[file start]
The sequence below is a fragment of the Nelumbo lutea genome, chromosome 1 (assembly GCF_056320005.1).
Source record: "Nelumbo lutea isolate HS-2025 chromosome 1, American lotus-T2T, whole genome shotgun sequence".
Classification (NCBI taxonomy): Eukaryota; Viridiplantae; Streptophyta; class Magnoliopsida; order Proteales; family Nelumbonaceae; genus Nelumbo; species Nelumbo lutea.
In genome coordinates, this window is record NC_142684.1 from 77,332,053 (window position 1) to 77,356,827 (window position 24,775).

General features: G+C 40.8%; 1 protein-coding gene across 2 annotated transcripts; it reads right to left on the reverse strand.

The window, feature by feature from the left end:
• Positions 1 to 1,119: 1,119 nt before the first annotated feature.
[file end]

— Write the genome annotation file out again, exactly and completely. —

The sequence below is a fragment of the Nelumbo lutea genome, chromosome 1 (assembly GCF_056320005.1).
Source record: "Nelumbo lutea isolate HS-2025 chromosome 1, American lotus-T2T, whole genome shotgun sequence".
Classification (NCBI taxonomy): Eukaryota; Viridiplantae; Streptophyta; class Magnoliopsida; order Proteales; family Nelumbonaceae; genus Nelumbo; species Nelumbo lutea.
In genome coordinates, this window is record NC_142684.1 from 77,332,053 (window position 1) to 77,356,827 (window position 24,775).

General features: G+C 40.8%; 1 protein-coding gene across 2 annotated transcripts; it reads right to left on the reverse strand.

The window, feature by feature from the left end:
• Positions 1 to 1,119: 1,119 nt before the first annotated feature.